These are “high-end, factory made” explosive devices, many of which are disguised as household items. Some houses have six or seven IEDs embedded in them.

Even the Russians were given a nod of credit in the defeat of ISIS. “They certainly helped the Syrian army defeat ISIS west of the Euphrates River,” said one official, although he said Russian tactics have been more heavy-handed, with more civilian casualties.

During the height of conflict, coalition officials were sometimes on the phone with the Russians a dozen times a day to “deconflict” Russian battle plans with coalition battle plans, and make sure neither side ventured into the other’s battle space. Officials said cooperation would be the wrong word for the coordination, but it has been a cordial, professional relationship – though often intense.

It’s now up to diplomats and politicians and local civilians to secure the peace that military forces have won in the region.

“The phase we’re in now is diplomatic, economic,” said the official, “to consolidate gains. Two to three years ago this situation was pretty dire,” the official reminded. Problems in Syria especially seemed “insurmountable. But now the military phase is coming to a conclusion.”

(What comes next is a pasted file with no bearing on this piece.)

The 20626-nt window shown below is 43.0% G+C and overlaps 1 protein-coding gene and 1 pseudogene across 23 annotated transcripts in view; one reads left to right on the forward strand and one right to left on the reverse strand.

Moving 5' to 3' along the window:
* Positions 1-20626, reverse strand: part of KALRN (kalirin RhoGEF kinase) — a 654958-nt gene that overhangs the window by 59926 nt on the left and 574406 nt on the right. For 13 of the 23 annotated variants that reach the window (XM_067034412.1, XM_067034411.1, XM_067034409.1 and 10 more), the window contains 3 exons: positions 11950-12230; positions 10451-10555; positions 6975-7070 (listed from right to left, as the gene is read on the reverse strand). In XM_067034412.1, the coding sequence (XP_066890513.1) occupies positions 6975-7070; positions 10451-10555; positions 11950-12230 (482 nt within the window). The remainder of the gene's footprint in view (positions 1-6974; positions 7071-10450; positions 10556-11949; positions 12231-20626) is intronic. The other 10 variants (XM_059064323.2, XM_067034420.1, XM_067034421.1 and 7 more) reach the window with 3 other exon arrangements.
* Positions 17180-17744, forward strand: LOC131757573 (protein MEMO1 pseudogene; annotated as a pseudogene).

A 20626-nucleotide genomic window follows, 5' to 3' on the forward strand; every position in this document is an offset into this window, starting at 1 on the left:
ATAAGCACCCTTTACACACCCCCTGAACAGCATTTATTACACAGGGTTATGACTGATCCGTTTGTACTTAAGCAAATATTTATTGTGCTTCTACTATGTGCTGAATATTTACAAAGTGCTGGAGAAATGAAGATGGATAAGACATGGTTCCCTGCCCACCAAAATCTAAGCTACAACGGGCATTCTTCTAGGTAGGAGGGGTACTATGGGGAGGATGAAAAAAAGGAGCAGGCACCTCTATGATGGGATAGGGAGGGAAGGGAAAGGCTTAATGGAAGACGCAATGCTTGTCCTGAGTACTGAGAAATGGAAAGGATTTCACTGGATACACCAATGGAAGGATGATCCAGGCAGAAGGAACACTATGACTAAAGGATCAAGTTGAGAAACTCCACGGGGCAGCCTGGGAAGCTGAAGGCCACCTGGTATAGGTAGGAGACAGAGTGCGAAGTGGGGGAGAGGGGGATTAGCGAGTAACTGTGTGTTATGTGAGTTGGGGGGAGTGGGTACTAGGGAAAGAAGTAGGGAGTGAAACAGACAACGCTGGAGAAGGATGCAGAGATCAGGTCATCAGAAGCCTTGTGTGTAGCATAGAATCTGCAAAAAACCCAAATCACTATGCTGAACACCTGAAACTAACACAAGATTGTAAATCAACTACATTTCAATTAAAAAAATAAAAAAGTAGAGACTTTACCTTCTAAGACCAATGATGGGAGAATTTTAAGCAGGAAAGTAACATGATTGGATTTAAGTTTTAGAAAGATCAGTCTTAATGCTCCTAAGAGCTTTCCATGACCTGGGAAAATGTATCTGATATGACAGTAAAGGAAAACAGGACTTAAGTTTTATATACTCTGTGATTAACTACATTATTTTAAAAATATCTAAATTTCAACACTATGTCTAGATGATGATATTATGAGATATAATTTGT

Just seeing kids back on the streets in the former caliphate gives U.S. officials hope for a lasting, stable peace in the region.

“Kids give you hope, kids with a smile on their face,” said the official. “I see hope on the ground. It’s a good feeling.”



Gazette editor Vince Bzdek is covering Defense Secretary James Mattis’ four-nation Mideast tour. In addition to Kuwait, other stops include Egypt, Jordan and Pakistan.

Vince Bzdek

Vince Bzdek